The EESC is convinced that delivering on balanced economic growth and social progress should be the guiding principle for the debate on the social dimension of Europe. The Committee wants to see a  clear road map for the implementation of European Pillar of Social Rights with clear assignment of tasks coupled with accountability. Social policy also has to be embedded in a different EU economic policy.

The EESC identified the main areas where it believes action at EU and/or national level is necessary. These include quality jobs, fair working conditions, social protection, social services and minimum income. If the political commitment in the Member States has not led to concrete initiatives implementing the pillar, appropriate measures at EU level, including legal and non-legal initiatives, should be considered. The EESC repeats its demand for a framework directive for a minimum income.

The EESC takes the view that an approach of “deepening the social dimension where possible and focusing more on outcomes” would also support a major driver for more convergence. It therefore supports more binding measures based in the European Semester– with benchmarks, at least for the Eurozone but preferably for the EU-27, related to employment, education, and welfare (for example with a common reference framework for income support for those in need).

[1]SOC/564 – Impact of the social dimension & the European Pillar of Social Rights on the Future of EU, adopted on 19 October 2017

European Parliament gives strong backing for improved Minimum Income Schemes

The Parliament report on ‘minimum income policies as a tool for fighting poverty’ rapporteur Laura Agea, was adopted in Plenary yesterday with 451 votes in favour, 147 against and 42 abstentions.

Highlights from the report include:

  • The call on all Member States (MS) to upgrade their minimum income schemes so that they ensure a life in dignity to households with insufficient income, support their participation in society and ensure their autonomy across the life cycle
  • That MS should set minimum income schemes above the poverty line, taking into account the Eurostat risk-at-poverty threshold, set at 60% of national median income after social transfers, together with other indicators such as reference budgets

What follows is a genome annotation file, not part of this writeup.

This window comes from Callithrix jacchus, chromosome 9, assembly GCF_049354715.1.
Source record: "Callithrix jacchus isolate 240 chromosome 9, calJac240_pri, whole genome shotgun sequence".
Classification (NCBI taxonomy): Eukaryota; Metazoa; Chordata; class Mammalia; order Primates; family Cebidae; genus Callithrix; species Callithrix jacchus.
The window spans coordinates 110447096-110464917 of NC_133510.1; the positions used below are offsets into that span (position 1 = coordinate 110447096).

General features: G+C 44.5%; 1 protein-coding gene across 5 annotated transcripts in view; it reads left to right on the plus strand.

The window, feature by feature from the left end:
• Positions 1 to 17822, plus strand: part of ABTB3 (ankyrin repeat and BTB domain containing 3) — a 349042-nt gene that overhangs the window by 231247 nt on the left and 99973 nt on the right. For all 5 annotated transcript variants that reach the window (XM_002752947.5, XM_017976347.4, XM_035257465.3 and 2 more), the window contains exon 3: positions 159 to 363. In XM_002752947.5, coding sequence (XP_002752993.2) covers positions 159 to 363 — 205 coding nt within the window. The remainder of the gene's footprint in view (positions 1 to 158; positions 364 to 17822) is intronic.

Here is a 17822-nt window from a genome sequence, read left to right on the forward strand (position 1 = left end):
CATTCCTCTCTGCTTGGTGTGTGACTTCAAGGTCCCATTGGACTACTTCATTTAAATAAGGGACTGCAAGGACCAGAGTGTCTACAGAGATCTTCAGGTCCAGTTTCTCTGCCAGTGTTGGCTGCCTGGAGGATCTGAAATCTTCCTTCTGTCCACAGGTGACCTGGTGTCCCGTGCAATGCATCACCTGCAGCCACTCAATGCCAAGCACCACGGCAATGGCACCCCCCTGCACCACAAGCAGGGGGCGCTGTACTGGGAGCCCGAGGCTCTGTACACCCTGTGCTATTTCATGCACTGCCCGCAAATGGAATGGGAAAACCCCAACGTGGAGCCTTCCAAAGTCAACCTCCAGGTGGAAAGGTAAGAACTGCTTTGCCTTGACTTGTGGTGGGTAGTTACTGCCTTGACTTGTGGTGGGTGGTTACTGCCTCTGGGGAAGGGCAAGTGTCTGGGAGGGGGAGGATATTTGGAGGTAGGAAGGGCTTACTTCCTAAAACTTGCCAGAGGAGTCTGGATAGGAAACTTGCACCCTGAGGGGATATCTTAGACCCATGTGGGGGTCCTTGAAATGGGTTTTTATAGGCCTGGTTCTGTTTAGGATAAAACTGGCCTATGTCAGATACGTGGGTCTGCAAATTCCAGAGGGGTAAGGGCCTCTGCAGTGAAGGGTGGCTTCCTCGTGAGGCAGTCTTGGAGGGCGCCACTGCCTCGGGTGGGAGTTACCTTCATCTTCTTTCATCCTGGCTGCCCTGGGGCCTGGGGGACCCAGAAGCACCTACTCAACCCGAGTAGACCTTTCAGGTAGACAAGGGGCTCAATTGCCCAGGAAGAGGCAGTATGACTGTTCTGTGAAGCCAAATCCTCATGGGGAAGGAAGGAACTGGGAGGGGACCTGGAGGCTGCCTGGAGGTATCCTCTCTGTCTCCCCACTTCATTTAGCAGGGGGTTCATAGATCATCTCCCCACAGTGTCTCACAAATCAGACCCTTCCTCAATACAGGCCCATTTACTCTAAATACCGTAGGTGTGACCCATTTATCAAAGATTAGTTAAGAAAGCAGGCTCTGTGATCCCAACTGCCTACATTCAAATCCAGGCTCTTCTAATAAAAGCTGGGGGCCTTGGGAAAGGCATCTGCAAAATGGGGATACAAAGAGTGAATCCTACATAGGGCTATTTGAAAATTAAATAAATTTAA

• Recalls the EESC opinion on a framework directive on minimum income in the EU, which should lay down common rules and indicators, provide methods for monitoring its implementation and improve dialogue between the individuals concerned, the Member States and the EU institutions and calls on the Commission and the Member States, in this regard, to evaluate the manner and the means of providing an adequate minimum income in all Member States;

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Latest developments in relation to Minimum Income

The EMIN context report ‘Developments in relation to Minimum Income Schemes in Europe – 2017’ is now available. This report builds on the data from the national EMIN context reports, as well as on recent data sources at EU level. The Individual National Context Reports can be found under ‘EMIN Publications’ (see above).

The context report includes chapters on:

  • EU Policy Framework on Minimum Income
  • Developments in Minimum Income Schemes across Europe
  • Reference budgets, a promising tool in the fight for decent income standards
  • Basic income: a ‘new’ kid in town
  • Minimum Income and Minimum Wages
  • Minimum Income and Active Inclusion
  • The European Semester and Minimum Income
  • The use of EU funding in support of the fight against poverty

The report will lead to a revised road map for the progressive realisation of adequate, accessible and enabling Minimum Income Schemes.

You can access the report here

French Version of the report EMIN-Préparer-le-terrain-2017